Father’s Day is approaching, and it’s not typically a holiday I think too much about. Maybe it’s because my dad never made it a big deal, only asking me to say, “happy Father’s day”. That’s it – no gifts, no big dinners.
That’s not to say we don’t have a bond. Like many Asian American families, our love language is through the food we eat. While my mom is often the one to explore food through restaurants, my dad stays very consistent with what he eats. He will literally go to a restaurant on a weekly basis for months. MONTHS.
In recent years my dad has begun to go back more often to Tainan, in the Southern region of Taiwan, where he grew up. I had the opportunity to join him to pay respects to my grandparents, and spend time with him. He knew to bring me around town, showing me his go-to Taiwanese foods.
That means this Taiwanese food is pretty legit, and very good.
ZhÅu shÃ¬ xiÄ juÇŽn
This restaurant is famous and for good reason. They have been around for over 50 years, selling fried shrimp rolls in particular. They now have a few other menu items like noodles or lotus rice, but this place is pretty much centered around their shrimp rolls.
What makes it so good? It’s crispy, light and full of shrimp flavor – simple yet delectable. It definitely gets crowded, so don’t be scared to wait on line. It moves quickly and the trying fried shrimps is worth it!
Ä€ juÄn lÇ” miÃ n xiÃ¡n zhÅu rÃ²u zÃ²ng
This stand is very typical of Taiwan – it’s a hole-in-the-wall where the menu is on the side of the wall, and place your order with the owner or their relative. They hang the lotus rice triangles (è‚‰ç²½) in the front – a sign of a legit food stand.
Grab a seat at one of the tables, which look pretty worn but still sturdy. Your back won’t have any support, but you’re not here to be comfortable – you’re here for the food. I got their noodles (é¯éºµ) which has a thick corn-starchy broth, but filled with pork-fish “dumplings” (they’re more fish-ball like in texture), wheat noodles, radish and vegetables.
The noodles were silky and slurp-able within this clear thick broth, heavy with umami flavors from the “dumplings” and fish flakes within the soup. This was a very familiar dish to me since I’ve eaten it as a child, and made me so happy. I can’t find this in New York or San Francisco.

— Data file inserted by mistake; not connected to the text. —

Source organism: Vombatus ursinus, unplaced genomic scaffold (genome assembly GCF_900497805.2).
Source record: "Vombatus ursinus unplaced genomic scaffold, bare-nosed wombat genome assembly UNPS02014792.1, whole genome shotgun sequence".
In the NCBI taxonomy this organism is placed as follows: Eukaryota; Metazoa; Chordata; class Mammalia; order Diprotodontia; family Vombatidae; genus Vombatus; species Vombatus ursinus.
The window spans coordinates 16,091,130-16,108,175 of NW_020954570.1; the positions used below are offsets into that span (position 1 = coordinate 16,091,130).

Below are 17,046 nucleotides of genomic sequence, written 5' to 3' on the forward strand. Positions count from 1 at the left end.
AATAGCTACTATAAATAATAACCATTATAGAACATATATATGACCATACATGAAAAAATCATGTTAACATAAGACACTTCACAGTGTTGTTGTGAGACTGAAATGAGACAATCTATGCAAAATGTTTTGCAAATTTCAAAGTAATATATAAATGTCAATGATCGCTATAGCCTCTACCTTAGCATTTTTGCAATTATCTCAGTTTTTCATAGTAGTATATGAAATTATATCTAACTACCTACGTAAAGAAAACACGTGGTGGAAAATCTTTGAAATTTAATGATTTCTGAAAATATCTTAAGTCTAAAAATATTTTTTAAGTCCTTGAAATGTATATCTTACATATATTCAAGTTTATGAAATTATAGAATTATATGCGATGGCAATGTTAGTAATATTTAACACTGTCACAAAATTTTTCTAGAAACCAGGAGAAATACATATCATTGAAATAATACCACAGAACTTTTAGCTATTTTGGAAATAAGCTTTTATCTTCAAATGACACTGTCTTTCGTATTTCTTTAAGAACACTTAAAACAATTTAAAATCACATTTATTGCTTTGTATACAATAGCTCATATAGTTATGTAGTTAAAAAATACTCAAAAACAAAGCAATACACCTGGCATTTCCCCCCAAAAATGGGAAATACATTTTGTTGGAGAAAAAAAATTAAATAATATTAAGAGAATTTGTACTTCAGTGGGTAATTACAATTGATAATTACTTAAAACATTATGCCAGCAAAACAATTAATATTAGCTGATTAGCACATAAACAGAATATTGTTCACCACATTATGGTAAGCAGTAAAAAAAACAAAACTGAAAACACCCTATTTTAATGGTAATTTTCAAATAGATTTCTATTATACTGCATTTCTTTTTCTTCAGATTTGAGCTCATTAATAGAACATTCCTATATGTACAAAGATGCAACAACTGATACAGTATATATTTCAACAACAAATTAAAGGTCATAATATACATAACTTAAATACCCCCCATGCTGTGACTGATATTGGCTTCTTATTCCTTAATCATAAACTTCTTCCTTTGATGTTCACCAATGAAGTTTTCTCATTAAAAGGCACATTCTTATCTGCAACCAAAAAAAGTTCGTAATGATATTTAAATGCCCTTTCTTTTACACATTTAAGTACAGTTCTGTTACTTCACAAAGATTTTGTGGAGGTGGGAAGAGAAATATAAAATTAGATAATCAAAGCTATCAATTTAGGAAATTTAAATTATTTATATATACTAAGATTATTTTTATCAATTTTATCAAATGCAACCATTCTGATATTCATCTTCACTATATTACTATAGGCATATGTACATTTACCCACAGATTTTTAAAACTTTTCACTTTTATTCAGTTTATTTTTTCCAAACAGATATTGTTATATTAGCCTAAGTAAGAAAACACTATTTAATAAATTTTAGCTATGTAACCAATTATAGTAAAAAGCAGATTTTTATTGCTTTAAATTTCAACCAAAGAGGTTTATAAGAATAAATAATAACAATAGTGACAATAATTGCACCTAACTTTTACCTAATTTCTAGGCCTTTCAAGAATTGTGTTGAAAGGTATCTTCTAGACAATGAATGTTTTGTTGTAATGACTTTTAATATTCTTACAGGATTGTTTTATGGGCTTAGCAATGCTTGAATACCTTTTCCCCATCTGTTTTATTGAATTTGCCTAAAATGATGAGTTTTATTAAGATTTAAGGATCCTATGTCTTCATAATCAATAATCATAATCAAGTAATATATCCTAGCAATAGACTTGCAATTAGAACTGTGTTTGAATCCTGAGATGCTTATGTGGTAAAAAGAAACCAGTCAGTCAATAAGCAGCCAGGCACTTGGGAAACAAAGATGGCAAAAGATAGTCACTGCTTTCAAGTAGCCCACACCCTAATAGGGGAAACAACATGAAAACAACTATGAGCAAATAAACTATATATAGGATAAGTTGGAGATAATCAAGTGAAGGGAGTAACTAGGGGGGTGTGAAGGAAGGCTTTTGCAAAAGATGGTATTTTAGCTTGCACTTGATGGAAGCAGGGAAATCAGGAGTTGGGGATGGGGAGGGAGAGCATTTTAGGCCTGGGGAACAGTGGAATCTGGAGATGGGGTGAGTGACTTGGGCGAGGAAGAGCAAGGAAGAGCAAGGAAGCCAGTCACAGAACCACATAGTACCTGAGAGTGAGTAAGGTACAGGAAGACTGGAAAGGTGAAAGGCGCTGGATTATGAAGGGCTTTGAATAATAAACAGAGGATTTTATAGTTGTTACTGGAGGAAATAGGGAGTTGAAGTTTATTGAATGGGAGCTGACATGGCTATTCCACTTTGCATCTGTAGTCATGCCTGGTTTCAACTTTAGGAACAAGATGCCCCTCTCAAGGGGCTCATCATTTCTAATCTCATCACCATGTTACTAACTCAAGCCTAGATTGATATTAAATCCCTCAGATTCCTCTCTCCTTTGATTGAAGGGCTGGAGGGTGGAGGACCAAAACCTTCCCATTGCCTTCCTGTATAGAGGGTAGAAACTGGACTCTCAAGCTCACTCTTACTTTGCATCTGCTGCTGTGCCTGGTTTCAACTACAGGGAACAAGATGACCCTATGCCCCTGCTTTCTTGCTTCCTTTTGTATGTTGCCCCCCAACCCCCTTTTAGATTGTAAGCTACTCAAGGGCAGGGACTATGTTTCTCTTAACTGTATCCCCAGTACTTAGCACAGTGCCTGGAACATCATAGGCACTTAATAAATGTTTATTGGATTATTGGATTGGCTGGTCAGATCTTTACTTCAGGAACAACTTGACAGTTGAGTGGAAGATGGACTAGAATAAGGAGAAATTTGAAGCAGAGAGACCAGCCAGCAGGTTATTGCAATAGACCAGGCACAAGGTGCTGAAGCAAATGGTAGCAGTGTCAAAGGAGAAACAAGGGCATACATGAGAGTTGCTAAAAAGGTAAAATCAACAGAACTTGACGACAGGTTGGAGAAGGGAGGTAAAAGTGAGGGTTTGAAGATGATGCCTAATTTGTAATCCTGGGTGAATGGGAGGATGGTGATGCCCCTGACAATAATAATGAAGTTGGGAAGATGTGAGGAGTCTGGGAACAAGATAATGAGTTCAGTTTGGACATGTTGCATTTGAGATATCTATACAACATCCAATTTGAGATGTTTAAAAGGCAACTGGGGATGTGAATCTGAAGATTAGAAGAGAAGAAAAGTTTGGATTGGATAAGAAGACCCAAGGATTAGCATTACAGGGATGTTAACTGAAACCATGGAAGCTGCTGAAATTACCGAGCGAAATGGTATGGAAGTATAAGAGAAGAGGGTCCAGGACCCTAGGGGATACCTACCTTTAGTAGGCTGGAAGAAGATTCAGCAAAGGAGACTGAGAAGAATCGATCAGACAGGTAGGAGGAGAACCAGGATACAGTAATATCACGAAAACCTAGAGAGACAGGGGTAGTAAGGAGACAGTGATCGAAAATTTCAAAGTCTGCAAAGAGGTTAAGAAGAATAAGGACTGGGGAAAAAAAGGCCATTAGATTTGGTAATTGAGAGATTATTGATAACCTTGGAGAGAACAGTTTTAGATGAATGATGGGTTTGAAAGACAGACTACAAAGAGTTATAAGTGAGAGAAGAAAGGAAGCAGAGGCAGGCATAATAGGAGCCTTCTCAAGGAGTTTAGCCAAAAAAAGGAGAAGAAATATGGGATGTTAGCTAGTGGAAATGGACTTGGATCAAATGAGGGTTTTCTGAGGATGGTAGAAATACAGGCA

DÃ¹ xiÇŽo yuÃ¨ dÄn zÇ miÃ n
This corner stand is located on a very busy food street with large red signs, so it’s easy to spot. Is it touristy? Yeah. But is it good? Yes.
You will get your fill of a traditional Taiwanese noodle – dÃ nzÇmiÃ n (æ“”ä»”éºµ) – which originated from Tainan about 130 years ago. It’s still a token dish of Tainan, and Taiwan overall. It’s a simple yet a deliciously solid bowl of noodles.
It has braised pork, a shrimp and a marinated boiled egg. You should mix everything together to coat the noodles so you can taste all the umami flavors from the shrimp, salty plus fattiness from the pork and crispness of the bean sprouts. One bowl will likely not fill you up, which will give you the opportunity to explore more eats in this area. I use to make this all the time at home with some vegetables with greek oil, I highly recommend also, Getting a high quality Greek olive oil is really important for your health.
The word that comes to mind when describing how it is for me to eat in Taiwan, particularly in areas outside of Taipei, is authenticity. These vendors and stores have been around for decades, and will continue to produce the same food over and over again. It’s not made for Instagram. It just is what it is, and that ‘it’ is incredibly delicious and at the supermarkets you can find so many choices and different thins, and lot of them came with the allergen labelling uk which is a big plus !
That being said, I am very proud that my dad is from here, and cannot wait to go back again!